Skip to comments.House Dem: Warren response on heritage 'like water torture'
Posted on 06/01/2012 1:33:05 AM PDT by Libloather
House Dem: Warren response on heritage 'like water torture'
By Cameron Joseph - 05/31/12 06:05 PM ET
Massachusetts Senate candidate Elizabeth Warren (D) has badly botched questions surrounding her Native American heritage and the issue is damaging her campaign, Rep. Stephen Lynch (D-Mass.) told The Hill.
"There has to be an answer for this at some point, something that's full and comprehensive and has some closure to it as opposed to the way it's been dragged out like water torture," Lynch said late Thursday afternoon.
Asked if Warren and her campaign should put out all the information to put the story to bed, Lynch said "they probably should have done that probably four weeks ago."
"I think you just need to get it out there, lay your cards out on the table and then you can move on," he said. "But feeding a little bit of information every week or so, that's just keeping it going and it's taken on a life of its own at this point. If they want it to go away they need to address it. They can't pretend it's not there which is the approach they've been taking thus far."
Warren has been plagued for weeks by questions about whether she has Native American heritage, and whether that helped her get a job at Harvard University and the University of Pennsylvania. The ongoing story has been the main focus of the campaign for more than a month, with new details emerging on a regular basis.
"Elizabeth Warren is focused on the issues important to Massachusetts families who are getting hammered," Warren campaign spokeswoman Alethea Harney told The Hill when asked about Lynch's criticism.
"She's fighting for a level playing field, while Scott Brown is standing up for Wall Street, big oil and special interests. Elizabeth will continue to focus on what's important to working families."
Lynch has long been an irritant to other Democrats. In 2010, he infuriated House Democratic leaders by calling their parliamentary moves to pass healthcare reform "disingenuous" before voting against the bill despite entreaties from President Obama and former Sen. Ted Kennedy's (D-Mass.) widow, Victoria.
The congressman complimented Warren's credentials to be senator, but warned that voters just getting to know her are hearing first and foremost about this story.
"It is her [whole] campaign right now," he said when asked if the story had turned into a major distraction.
"That's all I hear people talking about. They're not talking about the fact that she is a bona fide consumer advocate, they're talking about this stuff. You hope that the narrative of your campaign will be one that showcases your strengths, and she has a lot of strengths. She does. I've seen her work firsthand, and we're not getting to that because she's not getting past this issue."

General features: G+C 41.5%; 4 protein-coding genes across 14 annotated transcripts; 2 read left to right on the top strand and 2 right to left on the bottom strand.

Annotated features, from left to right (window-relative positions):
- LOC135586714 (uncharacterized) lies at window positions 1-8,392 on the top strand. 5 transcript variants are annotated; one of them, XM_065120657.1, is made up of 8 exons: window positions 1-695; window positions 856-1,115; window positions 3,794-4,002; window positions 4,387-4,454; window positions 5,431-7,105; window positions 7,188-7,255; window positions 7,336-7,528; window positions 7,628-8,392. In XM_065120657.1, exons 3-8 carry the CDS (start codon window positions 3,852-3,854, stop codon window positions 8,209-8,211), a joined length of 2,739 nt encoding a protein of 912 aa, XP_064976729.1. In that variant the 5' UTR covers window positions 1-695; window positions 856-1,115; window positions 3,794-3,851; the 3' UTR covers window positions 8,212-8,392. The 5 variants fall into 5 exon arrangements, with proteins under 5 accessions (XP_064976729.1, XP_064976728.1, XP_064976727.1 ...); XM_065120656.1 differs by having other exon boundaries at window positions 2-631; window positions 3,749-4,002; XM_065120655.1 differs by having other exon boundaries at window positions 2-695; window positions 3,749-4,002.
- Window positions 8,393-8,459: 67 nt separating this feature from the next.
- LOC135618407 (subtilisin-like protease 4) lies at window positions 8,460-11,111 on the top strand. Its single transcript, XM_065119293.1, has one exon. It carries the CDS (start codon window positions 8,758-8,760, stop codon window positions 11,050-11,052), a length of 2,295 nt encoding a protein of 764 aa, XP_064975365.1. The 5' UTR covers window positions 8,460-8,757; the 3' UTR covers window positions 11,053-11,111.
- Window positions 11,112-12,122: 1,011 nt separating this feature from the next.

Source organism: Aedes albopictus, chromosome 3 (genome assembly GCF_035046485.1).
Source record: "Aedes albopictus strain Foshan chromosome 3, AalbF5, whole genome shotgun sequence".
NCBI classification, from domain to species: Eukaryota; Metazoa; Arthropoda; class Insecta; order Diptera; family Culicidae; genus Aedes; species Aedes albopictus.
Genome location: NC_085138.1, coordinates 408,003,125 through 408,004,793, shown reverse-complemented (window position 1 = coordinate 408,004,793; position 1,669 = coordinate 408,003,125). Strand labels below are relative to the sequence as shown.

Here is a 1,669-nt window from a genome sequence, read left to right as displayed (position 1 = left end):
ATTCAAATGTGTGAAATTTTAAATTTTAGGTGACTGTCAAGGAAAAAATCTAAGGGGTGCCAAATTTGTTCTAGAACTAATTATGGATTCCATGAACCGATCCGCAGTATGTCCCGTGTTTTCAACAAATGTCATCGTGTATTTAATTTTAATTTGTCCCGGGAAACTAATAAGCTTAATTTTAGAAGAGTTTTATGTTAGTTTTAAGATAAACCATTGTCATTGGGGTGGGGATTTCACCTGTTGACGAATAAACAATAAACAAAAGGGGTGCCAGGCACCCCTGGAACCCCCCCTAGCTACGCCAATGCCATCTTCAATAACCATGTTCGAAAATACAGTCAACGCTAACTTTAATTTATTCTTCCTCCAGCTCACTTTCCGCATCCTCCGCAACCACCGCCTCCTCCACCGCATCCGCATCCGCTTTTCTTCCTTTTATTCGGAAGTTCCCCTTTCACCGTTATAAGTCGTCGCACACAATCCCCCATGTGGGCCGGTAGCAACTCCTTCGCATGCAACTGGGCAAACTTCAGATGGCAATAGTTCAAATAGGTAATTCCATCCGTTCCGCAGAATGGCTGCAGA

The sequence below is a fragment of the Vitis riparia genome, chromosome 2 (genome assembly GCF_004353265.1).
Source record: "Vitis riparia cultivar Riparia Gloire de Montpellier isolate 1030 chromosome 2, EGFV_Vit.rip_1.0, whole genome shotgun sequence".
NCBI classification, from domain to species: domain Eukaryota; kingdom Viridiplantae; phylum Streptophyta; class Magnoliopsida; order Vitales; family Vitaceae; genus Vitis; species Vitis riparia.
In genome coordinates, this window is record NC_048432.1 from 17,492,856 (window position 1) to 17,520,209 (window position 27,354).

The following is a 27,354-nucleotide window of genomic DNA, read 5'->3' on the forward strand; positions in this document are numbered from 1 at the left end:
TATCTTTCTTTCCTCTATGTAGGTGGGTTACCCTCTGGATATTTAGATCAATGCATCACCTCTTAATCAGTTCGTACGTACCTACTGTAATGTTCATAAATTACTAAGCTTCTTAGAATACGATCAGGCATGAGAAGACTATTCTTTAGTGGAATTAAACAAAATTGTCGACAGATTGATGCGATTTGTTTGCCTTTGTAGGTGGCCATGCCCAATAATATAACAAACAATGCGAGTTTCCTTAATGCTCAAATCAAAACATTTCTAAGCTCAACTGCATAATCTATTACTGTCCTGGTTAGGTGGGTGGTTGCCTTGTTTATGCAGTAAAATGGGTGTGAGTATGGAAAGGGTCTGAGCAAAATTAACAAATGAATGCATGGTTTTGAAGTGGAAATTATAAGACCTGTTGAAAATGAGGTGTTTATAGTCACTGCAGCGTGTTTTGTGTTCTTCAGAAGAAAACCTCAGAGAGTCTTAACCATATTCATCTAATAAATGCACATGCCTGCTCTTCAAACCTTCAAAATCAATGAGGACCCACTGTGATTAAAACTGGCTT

Warren acknowledged Wednesday night that she'd told both schools that she was Native American, providing more fuel to the story, but insisted that she did so after she was hired. Until then, she'd avoided saying that she'd told the schools of her heritage.
Warren has faced more than a month of questions about whether she actually has Native American blood, and whether Harvard and Penn used her to inflate statistics about how many minority professors they had tenured at a time when both were under fire for a lack of diversity on their staffs.
Warren said she was proud of her heritage, which has been part of her family lore for generations. The Democrat said initially she had listed herself as Native American in faculty directories in hopes of meeting others like her.
She cited her grandfathers high cheekbones as a reason her family believed it had native blood.
Meanwhile, genealogists tasked with charting her ancestry found no solid evidence that any of her relatives were Native American.
A recent poll showed no evidence that the story has hurt Warren. Despite most voters having heard something about the story, Warren and Sen. Scott Brown (R-Mass.) were tied in the poll.
Lynch predicted a close race, and said this issue could affect the outcome.
"First impressions are lasting impressions. So for a new candidate, a first-time candidate, it's very important that she is able to tell her whole story and this is a big distraction," he said. "It could hurt her in the fall."
The problem here is that she used her “status” after college to benefit her career. It makes her look like a fool in the end.
Lieawatha doesn’t have the heritage she claimed she did, and for which she received benefits in her tenure.
Some people call that being dishonest and misleading.
Except for Democrats.
Me must enjoy water torture ... cause me think-um story of dumb
lying libtard who stew-um in pow wow chow heap big haw haw!
She will ultimately say what Dems always say, “Yes I lied, if you want to call a gross misrepresentation of the facts a lie. I regret that the only conceivable reason for this lie is personal gain, but its not what it appears. I lied for you, because in your ignorance, you needed me to lie, so that you could accept me. And accepting me is what is in your ultimate best interest. Let us now pretend that this whole nasty lie never happened, so that I can get on with the business of stealing from your betters to slip you a few bucks.”
Ha ha. Kind of like all the while she’s fighting the foreclosure horrors of big banks—but now it turns out she was flipping houses in foreclosure herself:
Not only does it make her look bad, it’s illegal to claim an affirmative action hiring benefit you have no right to. It also makes those two universities look totally complicit in their zeal to comply. “Any old claim will do, just lay it on us, no proof required.”
She’s reached the bottom but keeps on digging.